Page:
So our festivals seem to be arriving back-to-back, don’t they? What with Durga Puja just ending, and most of us already looking forward to Diwali/Kali Puja, it’s not surprising to find oneself in a pseudo-festive mood throughout. Luckily, us Bongs had another reason to celebrate, albeit at a much smaller scale. Lakshmi Puja in Bengal is celebrated right after Durga Puja, unlike other parts of India where Goddess Lakshmi is worshiped on Diwali.
Now we don’t perform Lakshmi Puja ceremonially at our home; both my parents are ‘Ghoti’, or as folks from West Bengal are called here 😛 and the ritual hasn’t had much precedence as such, though we usually do a small puja; light the holy lamps, some incense, offer bhog/prasad/mithai, flowers, and say a small prayer. And this year, my offering was some quick and simple Nariyal ki Mithai, or Coconut sweets.
This sweet is relatively easy to make, but involves some elbow-grease, as you need to give it the right amount of ‘pak’ or bond, so that it can be shaped. It’s pretty much like the Bengali Narkol Naru, or Coconut laddoo that’s made with freshly scraped coconut and sugar. I offered these sweets to the Goddess, and did my bit for the puja 😀
The ‘Naru’ expert in my family was my Dida (maternal grandmother), though she’d make them around winter, when Patali gur, or date-palm jaggery was in abundance. And because we didn’t get patali gur in Mumbai, she’d make at least a kilos of narus, and bring them for us during her visit. 🙂 I miss her so much, can still feel the taste of those narus.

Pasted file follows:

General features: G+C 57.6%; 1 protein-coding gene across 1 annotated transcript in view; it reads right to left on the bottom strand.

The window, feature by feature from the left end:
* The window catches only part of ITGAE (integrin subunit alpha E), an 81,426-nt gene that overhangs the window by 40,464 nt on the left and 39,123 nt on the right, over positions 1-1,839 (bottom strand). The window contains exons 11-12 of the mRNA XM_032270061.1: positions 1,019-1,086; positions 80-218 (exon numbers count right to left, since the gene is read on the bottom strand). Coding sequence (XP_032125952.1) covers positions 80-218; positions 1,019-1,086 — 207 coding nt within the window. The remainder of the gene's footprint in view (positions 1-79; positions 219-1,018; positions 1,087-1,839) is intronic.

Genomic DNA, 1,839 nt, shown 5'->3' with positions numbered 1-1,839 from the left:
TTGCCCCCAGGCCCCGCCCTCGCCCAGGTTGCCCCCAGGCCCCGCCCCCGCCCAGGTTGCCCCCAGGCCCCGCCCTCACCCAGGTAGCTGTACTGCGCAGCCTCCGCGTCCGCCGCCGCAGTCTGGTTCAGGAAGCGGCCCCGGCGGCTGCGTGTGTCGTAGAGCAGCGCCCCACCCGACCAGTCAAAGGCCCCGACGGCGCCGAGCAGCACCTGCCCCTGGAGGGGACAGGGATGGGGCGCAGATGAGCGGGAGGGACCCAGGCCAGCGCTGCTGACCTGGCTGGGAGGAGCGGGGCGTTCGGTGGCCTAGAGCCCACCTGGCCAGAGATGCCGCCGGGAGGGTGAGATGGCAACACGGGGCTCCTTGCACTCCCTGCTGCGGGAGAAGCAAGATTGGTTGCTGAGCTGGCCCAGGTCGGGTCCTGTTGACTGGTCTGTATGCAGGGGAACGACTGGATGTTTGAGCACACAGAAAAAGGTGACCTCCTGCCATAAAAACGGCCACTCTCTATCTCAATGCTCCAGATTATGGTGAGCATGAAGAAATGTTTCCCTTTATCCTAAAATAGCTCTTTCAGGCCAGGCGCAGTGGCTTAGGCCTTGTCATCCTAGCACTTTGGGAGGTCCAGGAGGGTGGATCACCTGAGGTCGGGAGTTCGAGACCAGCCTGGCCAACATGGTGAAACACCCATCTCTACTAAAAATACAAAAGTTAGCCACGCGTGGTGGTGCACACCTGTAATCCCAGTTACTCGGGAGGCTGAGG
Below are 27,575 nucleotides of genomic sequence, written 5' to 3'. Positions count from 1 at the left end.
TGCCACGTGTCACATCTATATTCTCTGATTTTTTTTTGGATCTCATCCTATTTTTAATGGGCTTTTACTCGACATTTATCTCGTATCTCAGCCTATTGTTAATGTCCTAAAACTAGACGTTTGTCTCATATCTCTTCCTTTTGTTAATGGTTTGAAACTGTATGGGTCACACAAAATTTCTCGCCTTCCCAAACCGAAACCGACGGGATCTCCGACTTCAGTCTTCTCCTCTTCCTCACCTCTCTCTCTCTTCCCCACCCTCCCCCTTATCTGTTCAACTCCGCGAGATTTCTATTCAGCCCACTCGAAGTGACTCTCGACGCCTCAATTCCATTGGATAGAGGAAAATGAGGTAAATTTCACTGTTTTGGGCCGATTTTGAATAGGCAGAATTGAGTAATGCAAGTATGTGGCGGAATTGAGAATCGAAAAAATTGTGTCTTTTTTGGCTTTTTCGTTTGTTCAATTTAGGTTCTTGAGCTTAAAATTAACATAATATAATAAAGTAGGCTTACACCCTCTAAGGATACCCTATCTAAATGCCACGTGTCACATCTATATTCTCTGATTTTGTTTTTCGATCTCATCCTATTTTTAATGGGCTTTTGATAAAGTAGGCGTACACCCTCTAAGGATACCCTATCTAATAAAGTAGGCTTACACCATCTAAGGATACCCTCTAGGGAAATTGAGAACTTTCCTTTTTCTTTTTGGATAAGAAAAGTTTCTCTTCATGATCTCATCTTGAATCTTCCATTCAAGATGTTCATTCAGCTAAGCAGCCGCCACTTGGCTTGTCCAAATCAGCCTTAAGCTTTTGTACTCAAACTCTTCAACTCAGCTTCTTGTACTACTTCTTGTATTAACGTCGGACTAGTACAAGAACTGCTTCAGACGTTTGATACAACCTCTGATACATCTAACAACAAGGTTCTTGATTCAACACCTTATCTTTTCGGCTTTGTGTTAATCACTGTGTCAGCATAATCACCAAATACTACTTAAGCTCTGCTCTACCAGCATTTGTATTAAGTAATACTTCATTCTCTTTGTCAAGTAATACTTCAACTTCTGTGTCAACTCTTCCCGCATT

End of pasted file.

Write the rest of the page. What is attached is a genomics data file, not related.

I made these almost naru-style, except that I added sugar in place of jaggery, and I’ve used homemade khoya/mawa, to bring in some richness and creaminess to the end product. You can use cane sugar, or cane jaggery to make these as well. I don’t much enjoy the flavour, so I’ve used sugar 🙂
Nariyal ki Mithai/Coconut Sweet
- Coconut – grated, fresh, 2 cups (1 whole coconut)
- Milk – 1 cup, whole
- Khoya/Mawa – 1 cup (250 gms), made from 1 ltr whole milk
- Sugar – 2 cups, adjust as per taste
- Cardamom powder – 2 tsp
- Ghee – 1 tsp
- Make a smooth paste of the grated coconut and the milk.
- Heat a deep-bottomed, preferably non-stick kadhai or pan, and add the ghee.
- Now pour the coconut paste, and stir.
- Keeping the heat on low, add the khoya/mawa, and mix well until smooth.
- Cook this on a low flame for 4 to 5 minutes, let it thicken slightly.
- Now add the sugar and cardamom powder.
- Keep stirring, keeping flame low; the mixture will start to thicken and will bubble.
- Be careful of spills and spatters as you stir; it is crucial to keep stirring until the mixture has formed a ‘pak’, or basically, it should start to thicken and lump together.
- This process might take as long as 20 to 30 minutes on a low flame…don’t stop. (It took me 24 minutes until the coconut mixture reached the right consistency).
- Once the mixture is cool enough to touch, start making laddoos, or peda shapes, or any other shape of choice. You may use greased moulds as well.
- Store in an air-tight container, or keep in a greased thali if you plan to serve it right away.
- Refrigerate excess, keeps good for up to 2 weeks.
Tip: As the mixture begins to thicken, pluck a small amount, and once cool, check to see if you can form a laddoo out of it. If mixture falls apart and is too soft, it needs to cook more.